The Beatles archive collection On Air - Live at the BBC Volume 2 is just out. But there may be even more Fabs music in the vaults. “There are no plans at the moment,” says Kevin Howlett of Apple Corps. He tells Billboard , “I think these two albums [inc Volume 1] are wonderful from the point of view of presenting the real highlights of the Beatles' BBC sessions.”
The new BBC volume also contains a pair of songs The Beatles never recorded for release during their regular sessions for the E.M.I label - covers of Chuck Berry's “I’m Talking About You” and a revved-up version of the pop standard “Beautiful Dreamer.” You think The Beatles’ well must be dry by now? Maybe not. There are more Beatles archives being worked on, says Howlett. “There is something, but I don’t think we’re allowed to talk about it yet. If you’re involved in these Beatles projects, you have to be very discreet. It’s all top secret.”
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England got a lot more of The Beatles than Americans did during the group's formative years. Between 1962 and 1965, The Beatles were featured on 53 BBC radio programs, including their own series, Pop Go the Beatles. They performed originals and covers and chatted with BBC hosts.
The Beatles: On Air-Live at the BBC Volume 2 has just been released. Kevin Howlett produced both that and the newly remastered reissue of the first volume, which was originally released in 1994. For reasons he explains to Fresh Air host Terry Gross , Howlett had to search for many of these recordings, and they weren't easy to find. Howlett has written a new companion book called The Beatles: The BBC Archives,which includes transcriptions of the band's BBC radio and TV interviews as well as fascinating internal memos about the Beatles and their music. My quest to restore the BBC archive [of the Beatles] goes way back to 1981 when I joined the national pop network in this country, BBC Radio 1, as a young rooki details
George Harrison was worth more than $300 million when he died in 2001, but the music legend's 82-year-old sister Louise Harrison now struggles to get by - living in a pre-fabricated home in small-town near Branson, Missouri.
Louise Harrison says she has been cut off from the family. While George left his widow Olivia and son Dhani the lavish Friar Park, a 120-room Victorian mansion in Henley-On-Thames just outside London, Louise is unable to support herself without working - managing a touring Beatles tribute band. However, displaying the quiet stoicism her family is famous for, Louise says she 'doesn't mind not living in a castle because she would rather be broke than live rich and heartless.' Gifted a $2,000-a-month pension by her brother for tax reasons in 1980 to help her get by, Louise found herself unceremoniously cut off by her brother's estate almost a year to the day after he died of complications from lung cancer in November 2001.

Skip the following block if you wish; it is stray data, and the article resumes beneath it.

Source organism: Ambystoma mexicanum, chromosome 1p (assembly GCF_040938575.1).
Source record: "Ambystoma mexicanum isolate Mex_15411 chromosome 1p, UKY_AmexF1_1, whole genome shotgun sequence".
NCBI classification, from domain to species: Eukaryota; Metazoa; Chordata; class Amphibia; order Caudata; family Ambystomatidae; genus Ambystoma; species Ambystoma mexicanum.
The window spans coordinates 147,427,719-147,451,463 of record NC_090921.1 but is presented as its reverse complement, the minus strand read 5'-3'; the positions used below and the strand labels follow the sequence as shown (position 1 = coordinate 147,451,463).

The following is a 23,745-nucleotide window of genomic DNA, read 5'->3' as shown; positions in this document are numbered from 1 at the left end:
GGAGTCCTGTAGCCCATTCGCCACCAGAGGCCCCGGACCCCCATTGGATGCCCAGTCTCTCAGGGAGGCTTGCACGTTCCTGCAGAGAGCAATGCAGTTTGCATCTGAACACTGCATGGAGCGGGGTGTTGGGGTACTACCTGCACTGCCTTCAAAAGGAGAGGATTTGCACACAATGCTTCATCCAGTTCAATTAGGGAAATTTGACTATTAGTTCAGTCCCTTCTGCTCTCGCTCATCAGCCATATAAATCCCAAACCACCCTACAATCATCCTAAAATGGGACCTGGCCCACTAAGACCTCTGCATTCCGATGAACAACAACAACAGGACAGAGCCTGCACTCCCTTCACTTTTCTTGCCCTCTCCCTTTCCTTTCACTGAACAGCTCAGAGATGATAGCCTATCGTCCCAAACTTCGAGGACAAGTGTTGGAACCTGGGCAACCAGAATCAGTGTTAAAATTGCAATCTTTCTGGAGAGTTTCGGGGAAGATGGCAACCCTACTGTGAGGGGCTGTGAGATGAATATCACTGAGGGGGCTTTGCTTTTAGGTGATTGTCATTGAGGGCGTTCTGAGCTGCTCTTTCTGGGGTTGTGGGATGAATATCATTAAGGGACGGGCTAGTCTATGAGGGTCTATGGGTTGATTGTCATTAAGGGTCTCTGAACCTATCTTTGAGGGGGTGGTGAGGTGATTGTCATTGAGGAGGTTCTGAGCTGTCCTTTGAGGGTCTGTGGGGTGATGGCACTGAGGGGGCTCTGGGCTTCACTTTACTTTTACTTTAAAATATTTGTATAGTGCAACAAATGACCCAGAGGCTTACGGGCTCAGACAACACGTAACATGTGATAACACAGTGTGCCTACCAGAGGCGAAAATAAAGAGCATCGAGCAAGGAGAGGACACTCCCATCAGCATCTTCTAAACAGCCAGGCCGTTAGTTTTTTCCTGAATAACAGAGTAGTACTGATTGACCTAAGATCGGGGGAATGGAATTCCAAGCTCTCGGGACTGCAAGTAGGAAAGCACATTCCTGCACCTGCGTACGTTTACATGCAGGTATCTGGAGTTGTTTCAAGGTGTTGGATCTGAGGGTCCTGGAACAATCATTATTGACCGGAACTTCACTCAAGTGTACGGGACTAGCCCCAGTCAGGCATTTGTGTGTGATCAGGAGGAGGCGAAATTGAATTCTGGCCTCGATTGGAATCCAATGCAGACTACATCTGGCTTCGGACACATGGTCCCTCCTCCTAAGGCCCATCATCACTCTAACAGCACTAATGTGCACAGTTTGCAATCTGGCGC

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FORMER newspaper editor Rebekah Brooks confessed to hacking Sir Paul McCartney's phone, the Old Bailey was told yesterday. The ex-boss of The Sun and now defunct News Of The World made the admission to the former wife of golf ace Colin Montgomerie, it was said.
She told Eimear Cook it was "easy" to illegally intercept the voicemails of celebrities, jurors heard. Mrs Cook, wed to former Ryder Cup captain Monty, 50, between 1990 and 2006, said she met Brooks for lunch in Knightsbridge, central London, in 2005. The engagement was arranged after she became the target of a "hatchet job" by papers including The Sun, she said. Mrs Cook, who has since remarried, added: "The bit I remember the most was her saying how easy it was to listen to people's voicemails. "She couldn't believe that famous people, that have all these advisors, that they don't know to change their PIN code to make their phone secure."
Five Beatles fans who were photographed by Ringo Starr during the band's first US tour, finally met their idol almost 50 years later last weekend in Las Vegas. The friends were reunited last month, after answering Ringo's appeal for information on the teenagers he captured in a snapshot he took in New York City in February 1964.
The friends were reunited last month, after answering the drummer's appeal for information on the teenagers he captured in a snapshot while being driven from New York's JFK airport in February 1964. The picture, which Starr took through the window of his limousine on the George Washington Bridge, spans the central pages of Photograph, a new anthology of photography through his career. Over the weekend, the group – who had skipped lessons at their high school in New Jersey to pursue the band in a Chevrolet Impala that day – were flown to Las Vegas to watch Starr in concert. "I finally became a centrefold," Suzanne Rayot, 66, told Starr during a meeting backstage. "Thanks for taking such a w details